excerpt from 'Reminiscences of Michael Kelly' pp. 284-287 (584 words)

excerpt from 'Reminiscences of Michael Kelly' pp. 284-287 (584 words)

part of

Reminiscences of Michael Kelly

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urn:iso:std:iso:639:ed-3:eng

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284-287

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My object, while in Paris, was to see all the theatres, and I therefore visited one or other of them every evening. I went, first, to the grand opera, and was delighted with the magnificence of the scenery, decorations, and dresses, and, above all, with their choruses ; in that department they decidedly bear away the palm from every other country the orchestra was most minutely attended to, and more numerous than even that of San Carlo at Naples : but the principal singers (God save them) made a shriek louder than I thought any human beings capable of producing. The opera was Gluck's Iphigenia, which we had performed at Vienna ; but for decorations and effect, Paris beat us out of the field. The chorus and procession, where Pylades and Orestes in chains, were dragged on by Gardel, Vestris, and a host of first-rate dancers, were beyond any thing I could have conceived. I went the next night to the same theatre, and saw the first representation of the grand serious opera of "Oedipe a Colon ;" the music by Sacchini, was delightful and enchanting. I there heard, for the first time, the celebrated bass singer, Cheron, who played the part of Oedipe, and sang in a delightful style ; it was quite different from the performance of the night before, indeed I could scarcely imagine myself in the same theatre. I saw, too, the opera of Phedra, and had great pleasure in seeing Madame St. Auberti perform the part of Phedra ; she was a great actress, and when she sang in a demi voice, was quite charming. This unfortunate lady and accomplished actress subsequently married, and with her husband, the Count d'Entraigues, was robbed and murdered by their servant when in England. In this opera I felt much gratified by hearing Monsieur Lais, possessing a fine baritone voice, with much taste and expression ; but his greatest praise, in my opinion, was, that he was very unlike a French singer. The next theatre I visited, was the Francais. Their great tragedians, at the time, were on leave of absence in the provinces ; I had not, therefore, an opportunity of seeing a tragedy, but I was amply compensated by their excellent comedians ; their comic acting is always natural. I saw Mole act the part of Duretete, in Farquhar's Inconstant, admirably. Fleury was inimitable in Le Pupile (the guardian) ; and Madame Contare in Susan, Beaumarchais' Marriage of Figaro, exquisite. Dugazzon was a fine low comedian ; indeed, I thought all the actors good ; but my favourite theatre of all was the Theatre Italien, in the Rue Favart, where French comic operas were performed ; the orchestra was very good, and the actors and singers equally so, a Mademoiselle Renard had a most delightful voice, and was a sweet singer. I saw there " Richard Coeur de Lion," and enjoyed its charming music. I thought it always Gretry's masterpiece. Clairval, the original Blondel, gave the air of " O Richard ! O mon Roi !" with great expression. His acting in the scene when he heard the voice of Richard from the prison, was electrifying : his joy, his surprise, at having found his king, the trembling of his voice, his scrambling up the tree to let Richard hear his voice, and the expression altogether, made an impression on me that never can be effaced ; and while I remained at Paris, I never missed going to see him. Monsieur Philippe played Richard remarkably well, and gave the bravura air, " L'univers que j'ai perdu," with great skill and animation.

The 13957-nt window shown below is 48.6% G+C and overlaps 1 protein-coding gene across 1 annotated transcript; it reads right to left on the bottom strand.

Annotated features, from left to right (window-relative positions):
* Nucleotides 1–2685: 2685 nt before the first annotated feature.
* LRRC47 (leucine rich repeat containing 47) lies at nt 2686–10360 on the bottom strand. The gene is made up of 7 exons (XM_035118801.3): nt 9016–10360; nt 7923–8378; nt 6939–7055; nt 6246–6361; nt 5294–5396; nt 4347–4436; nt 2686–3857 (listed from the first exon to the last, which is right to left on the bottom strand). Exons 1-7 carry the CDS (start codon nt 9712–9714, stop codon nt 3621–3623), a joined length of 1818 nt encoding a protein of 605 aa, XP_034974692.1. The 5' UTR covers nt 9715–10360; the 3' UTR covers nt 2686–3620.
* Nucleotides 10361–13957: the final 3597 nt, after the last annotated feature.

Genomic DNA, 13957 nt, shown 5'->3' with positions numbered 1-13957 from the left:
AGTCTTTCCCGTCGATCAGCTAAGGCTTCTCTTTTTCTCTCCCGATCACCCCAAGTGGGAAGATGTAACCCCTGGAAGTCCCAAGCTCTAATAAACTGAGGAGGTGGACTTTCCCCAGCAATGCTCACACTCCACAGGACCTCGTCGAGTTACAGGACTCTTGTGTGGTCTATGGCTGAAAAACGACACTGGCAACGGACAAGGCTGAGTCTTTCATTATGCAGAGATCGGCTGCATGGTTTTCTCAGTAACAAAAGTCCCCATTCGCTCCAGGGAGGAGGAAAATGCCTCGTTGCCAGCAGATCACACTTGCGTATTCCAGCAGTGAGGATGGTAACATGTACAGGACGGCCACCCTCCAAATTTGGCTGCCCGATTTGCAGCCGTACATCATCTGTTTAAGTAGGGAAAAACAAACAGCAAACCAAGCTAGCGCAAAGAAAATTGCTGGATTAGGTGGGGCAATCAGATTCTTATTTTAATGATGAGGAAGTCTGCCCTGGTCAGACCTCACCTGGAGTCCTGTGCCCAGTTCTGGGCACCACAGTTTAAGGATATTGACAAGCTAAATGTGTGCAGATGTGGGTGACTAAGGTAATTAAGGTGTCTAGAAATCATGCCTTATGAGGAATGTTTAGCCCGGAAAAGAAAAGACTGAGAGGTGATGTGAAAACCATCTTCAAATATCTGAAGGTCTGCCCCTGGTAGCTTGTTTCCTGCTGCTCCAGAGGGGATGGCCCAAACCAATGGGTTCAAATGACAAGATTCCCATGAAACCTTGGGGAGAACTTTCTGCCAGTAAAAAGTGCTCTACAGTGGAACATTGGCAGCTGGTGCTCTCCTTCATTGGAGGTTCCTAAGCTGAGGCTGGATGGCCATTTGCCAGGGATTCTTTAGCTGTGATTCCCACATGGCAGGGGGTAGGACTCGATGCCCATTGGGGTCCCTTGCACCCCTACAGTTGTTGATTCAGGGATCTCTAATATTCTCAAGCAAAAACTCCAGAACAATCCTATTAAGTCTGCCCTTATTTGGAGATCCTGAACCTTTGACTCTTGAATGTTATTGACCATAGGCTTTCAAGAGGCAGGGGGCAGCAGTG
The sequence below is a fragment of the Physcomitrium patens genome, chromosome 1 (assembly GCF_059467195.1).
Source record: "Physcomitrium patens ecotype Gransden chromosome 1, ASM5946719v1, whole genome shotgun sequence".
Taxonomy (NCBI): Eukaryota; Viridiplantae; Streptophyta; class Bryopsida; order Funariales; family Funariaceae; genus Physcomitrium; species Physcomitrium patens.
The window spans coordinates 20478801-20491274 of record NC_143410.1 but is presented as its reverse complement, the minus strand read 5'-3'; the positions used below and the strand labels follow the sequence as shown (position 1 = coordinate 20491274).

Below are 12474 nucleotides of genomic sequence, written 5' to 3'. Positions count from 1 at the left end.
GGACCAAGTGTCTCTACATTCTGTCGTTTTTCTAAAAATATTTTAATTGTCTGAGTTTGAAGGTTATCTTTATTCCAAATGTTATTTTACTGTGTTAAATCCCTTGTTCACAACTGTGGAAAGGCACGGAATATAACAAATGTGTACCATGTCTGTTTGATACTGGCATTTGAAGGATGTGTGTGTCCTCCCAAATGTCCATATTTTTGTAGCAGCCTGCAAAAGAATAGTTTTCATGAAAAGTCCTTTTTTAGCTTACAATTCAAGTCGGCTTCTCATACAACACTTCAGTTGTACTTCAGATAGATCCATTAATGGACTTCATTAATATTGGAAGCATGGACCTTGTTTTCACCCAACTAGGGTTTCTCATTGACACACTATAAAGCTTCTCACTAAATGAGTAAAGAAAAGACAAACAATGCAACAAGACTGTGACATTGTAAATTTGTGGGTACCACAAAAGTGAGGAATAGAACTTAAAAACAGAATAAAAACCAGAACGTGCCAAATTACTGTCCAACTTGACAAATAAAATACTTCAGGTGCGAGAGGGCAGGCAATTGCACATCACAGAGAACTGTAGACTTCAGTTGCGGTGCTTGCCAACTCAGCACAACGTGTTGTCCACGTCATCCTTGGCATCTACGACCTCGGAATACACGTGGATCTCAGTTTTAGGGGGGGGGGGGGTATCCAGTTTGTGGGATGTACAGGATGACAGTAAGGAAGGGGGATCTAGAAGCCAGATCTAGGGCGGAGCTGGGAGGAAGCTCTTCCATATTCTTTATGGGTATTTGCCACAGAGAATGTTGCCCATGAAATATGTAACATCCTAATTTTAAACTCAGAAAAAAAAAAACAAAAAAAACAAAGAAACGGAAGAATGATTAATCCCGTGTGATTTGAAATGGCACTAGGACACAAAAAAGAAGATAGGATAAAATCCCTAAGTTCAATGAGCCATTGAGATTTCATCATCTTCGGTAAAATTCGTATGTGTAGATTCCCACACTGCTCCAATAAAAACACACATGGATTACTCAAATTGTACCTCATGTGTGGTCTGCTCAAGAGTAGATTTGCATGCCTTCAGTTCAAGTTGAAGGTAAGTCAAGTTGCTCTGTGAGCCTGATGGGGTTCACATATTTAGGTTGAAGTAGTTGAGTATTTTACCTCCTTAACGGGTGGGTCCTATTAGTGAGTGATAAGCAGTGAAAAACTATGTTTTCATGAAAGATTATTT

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excerpt from 'Reminiscences of Michael Kelly' pp. 284-287 (584 words)

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